Talking TOS Season 3 with FirstTimeTrek

Last year, before she and I were co-hosts of Women at Warp, Andi (a.k.a. @FirstTimeTrek on Twitter) and I got together to chat about women in TOS. We hit on episodes like “Mudd’s Women” and “The Enemy Within,” which Andi was seeing for the very first time. We left off near the end of S2 and promised to come back to conclude our discussion. Now Andi is finished TOS. Read on to find out what she thought of Season 3!

Jarrah: So when we left off you had just finished “A Piece of the Action” (2X20). At that point, late in Season 2, there were major changes happening behind the scenes at Star Trek. Going through Season 3 there were staffing changes and more budget cuts. Did you notice a shift watching the show?

Andi: Absolutely. I don’t think I’m alone in thinking that Season 3 of Star Trek is the worst of the series. You can definitely sense a tonal shift. Also, it really felt like they were scrambling for ideas.

Jarrah: WHAT? You mean you didn’t appreciate the nuance and fine craftsmanship of episodes like “Spock’s Brain”?

Andi: Oh absolutely! Spock’s Brain is obviously the epitome of early Star Trek and what all science fiction should aspire to be!

Jarrah: I think the planet full of idiotic women was also a step forward for feminism.

Andi: Every time Kirk kept shouting, “Where’s the leader!?” I kept thinking, “Um, duh, she’s right in front of you!” It was painful to watch. PAINFUL. But Season 3 does have my favorite episode title ever, which is “For the World is Hollow and I Have Touched the Sky.” They don’t make episode titles like that anymore.

Jarrah: Oh – episode title. I thought you said favourite episode. It is a good title.

Andi: No, no. The episode is fine and definitely one of the better ones of season three, but no. Pretty mediocre.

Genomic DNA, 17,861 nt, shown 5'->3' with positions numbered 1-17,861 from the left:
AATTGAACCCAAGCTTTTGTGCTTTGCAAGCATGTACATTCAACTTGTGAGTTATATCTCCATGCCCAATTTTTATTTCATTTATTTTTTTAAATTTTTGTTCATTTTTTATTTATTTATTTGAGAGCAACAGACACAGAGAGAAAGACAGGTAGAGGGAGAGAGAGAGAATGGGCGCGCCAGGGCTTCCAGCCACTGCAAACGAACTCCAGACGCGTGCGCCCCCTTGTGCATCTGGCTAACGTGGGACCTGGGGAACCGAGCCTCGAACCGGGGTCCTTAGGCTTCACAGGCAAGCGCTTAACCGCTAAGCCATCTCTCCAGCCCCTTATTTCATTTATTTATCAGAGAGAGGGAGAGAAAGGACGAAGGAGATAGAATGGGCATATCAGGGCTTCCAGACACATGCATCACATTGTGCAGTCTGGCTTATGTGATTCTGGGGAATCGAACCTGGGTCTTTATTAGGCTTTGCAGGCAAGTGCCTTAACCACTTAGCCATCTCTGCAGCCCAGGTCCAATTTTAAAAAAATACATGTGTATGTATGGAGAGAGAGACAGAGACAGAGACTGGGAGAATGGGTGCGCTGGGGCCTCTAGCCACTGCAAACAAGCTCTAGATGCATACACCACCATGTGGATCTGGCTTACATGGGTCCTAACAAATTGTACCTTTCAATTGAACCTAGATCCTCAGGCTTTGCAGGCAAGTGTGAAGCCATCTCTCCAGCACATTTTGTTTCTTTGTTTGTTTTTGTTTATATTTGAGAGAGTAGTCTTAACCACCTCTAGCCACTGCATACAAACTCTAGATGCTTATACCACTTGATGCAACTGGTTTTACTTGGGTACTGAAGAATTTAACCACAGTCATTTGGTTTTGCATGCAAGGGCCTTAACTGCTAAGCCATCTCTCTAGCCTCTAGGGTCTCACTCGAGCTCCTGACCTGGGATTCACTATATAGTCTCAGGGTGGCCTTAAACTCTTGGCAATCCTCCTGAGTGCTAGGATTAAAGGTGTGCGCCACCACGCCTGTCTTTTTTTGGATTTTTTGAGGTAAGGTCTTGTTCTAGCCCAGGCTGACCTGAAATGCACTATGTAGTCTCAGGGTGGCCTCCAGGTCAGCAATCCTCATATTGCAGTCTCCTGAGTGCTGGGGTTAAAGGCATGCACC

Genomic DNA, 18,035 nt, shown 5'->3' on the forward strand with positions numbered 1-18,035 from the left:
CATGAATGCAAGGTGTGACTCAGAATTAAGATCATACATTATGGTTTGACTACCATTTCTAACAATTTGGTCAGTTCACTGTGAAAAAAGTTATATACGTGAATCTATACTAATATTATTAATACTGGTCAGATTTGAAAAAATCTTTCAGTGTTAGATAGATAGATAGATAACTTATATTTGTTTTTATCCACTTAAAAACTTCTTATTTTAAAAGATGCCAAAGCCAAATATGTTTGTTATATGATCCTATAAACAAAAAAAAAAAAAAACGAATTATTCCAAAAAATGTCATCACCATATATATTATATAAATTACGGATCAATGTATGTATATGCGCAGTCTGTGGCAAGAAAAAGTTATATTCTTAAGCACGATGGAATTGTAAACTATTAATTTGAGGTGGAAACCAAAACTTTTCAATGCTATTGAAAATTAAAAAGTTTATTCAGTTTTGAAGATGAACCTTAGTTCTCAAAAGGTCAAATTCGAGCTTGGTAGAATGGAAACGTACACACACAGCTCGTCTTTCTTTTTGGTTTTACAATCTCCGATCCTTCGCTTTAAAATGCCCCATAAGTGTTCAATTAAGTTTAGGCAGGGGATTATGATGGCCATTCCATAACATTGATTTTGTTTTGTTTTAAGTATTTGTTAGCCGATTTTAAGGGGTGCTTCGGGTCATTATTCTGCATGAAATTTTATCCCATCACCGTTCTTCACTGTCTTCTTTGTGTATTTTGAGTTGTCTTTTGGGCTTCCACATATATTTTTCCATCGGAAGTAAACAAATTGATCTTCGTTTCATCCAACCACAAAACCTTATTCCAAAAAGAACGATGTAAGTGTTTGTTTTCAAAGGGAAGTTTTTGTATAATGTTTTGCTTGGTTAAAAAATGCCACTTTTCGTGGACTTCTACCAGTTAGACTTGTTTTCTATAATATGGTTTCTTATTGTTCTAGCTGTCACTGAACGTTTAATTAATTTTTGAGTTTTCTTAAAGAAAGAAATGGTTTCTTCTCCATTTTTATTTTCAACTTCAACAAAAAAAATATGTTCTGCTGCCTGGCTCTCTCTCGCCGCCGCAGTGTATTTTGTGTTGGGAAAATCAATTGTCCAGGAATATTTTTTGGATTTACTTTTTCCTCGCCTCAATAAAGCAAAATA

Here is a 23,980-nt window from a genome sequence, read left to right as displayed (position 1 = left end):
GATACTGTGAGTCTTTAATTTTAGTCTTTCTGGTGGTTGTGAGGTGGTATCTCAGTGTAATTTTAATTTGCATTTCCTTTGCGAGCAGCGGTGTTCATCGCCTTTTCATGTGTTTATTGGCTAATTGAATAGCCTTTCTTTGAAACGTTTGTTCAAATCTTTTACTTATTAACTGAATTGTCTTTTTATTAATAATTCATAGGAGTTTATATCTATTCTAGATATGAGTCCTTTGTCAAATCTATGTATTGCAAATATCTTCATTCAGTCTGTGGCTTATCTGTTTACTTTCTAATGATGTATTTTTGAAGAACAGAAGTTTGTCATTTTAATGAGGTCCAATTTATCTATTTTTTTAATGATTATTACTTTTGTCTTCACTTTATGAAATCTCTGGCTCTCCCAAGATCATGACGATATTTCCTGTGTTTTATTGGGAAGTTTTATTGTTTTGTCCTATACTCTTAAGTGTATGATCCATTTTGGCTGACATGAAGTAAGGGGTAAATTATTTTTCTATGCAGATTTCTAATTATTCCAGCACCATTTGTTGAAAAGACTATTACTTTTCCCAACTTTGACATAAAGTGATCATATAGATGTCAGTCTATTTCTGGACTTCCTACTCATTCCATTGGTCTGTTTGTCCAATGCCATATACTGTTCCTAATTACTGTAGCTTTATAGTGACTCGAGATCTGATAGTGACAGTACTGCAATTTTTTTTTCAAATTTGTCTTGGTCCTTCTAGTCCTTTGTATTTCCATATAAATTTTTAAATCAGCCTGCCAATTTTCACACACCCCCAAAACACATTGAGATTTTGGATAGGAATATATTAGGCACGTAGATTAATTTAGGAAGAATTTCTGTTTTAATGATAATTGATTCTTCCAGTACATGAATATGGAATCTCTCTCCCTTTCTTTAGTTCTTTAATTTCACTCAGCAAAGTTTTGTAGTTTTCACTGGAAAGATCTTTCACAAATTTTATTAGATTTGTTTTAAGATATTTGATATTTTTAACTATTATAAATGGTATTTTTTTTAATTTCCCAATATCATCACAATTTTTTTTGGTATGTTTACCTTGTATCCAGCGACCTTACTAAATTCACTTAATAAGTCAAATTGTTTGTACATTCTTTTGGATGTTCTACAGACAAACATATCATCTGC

Jarrah: I’m actually a fan of “The Cloud Minders.”

Andi: Yeah that one wasn’t bad. It at least had a message I could get behind, which was basically that people should be treated as equal. And that society always finds a justification for oppression.

Jarrah: It also suffers from some of the Season 3 issues with obvious characters and writing but I like Vanna as the miner rebellion leader

Andi: My jaw dropped at the costumes. I actually love that dress that the Cloud Princess wore.

Jarrah: It’s pretty amazing.

Andi: It was obviously very, very revealing but the train! Wow! And the color? It is the perfect dress for a Cloud Princess. This episode also cemented what I’d suspected for awhile, which is that Spock has a thing for blondes. Specifically ethereal blondes.

Jarrah: Weren’t all the blondes on Trek ethereal blondes? I’m pretty sure it was the lighting. 

As for Spock romantic interests, we can’t forget the Romulan Commander! And I totally want to get to “The Enterprise Incident” but I’d be remiss if I didn’t ask about some real stinkers first. Like…”The Paradise Syndrome.”

Andi: Aughhhhhhhhhhhhhhhhhhhhhhhhhhhhhh. I don’t know what’s worse in that episode, the sexism or the horrifying racism. A tie, maybe?

Jarrah: Well they’re definitely linked! In Hollywood at that time First Nations women had to be either alluring, exotic “Indian Princesses” or old, crone-y “squaws.”

Andi: Yeah, I mean the Noble Savage tropes really center on Miramanee as this pure Indian princess stereotype. I mean this is like John Smith vs. Kokomo all over again.

Jarrah: Totally! So they are all shown as savages but Miramanee is allowed to be alluring to Kirk.

Andi: Exactly! Ugh. Also, when Kirk dresses up in buckskin…I literally shuddered. I think the worst part, though, is that Miramanee becomes pregnant. And the second she becomes pregnant, it’s obvious that she’s going to die.

They can’t have Kirk stay on the planet with a wife and child, they can’t have him bring her with him, they can’t have him leave her… ergo: death.

It’s classic fridging.

Jarrah: Yeah. And they have her tribesmen stone them! Basically turning the Native Americans into the violent ones, as Daniel Leonard Bernardi says [in Star Trek and History: Race-ing Towards a White Future] “so that Kirk, the white male hero, isn’t shown unheroically and immorally leaving her and their unborn baby behind.”

Andi: All so they could play sappy music and have Kirk weep over her as she dies. Ewwww.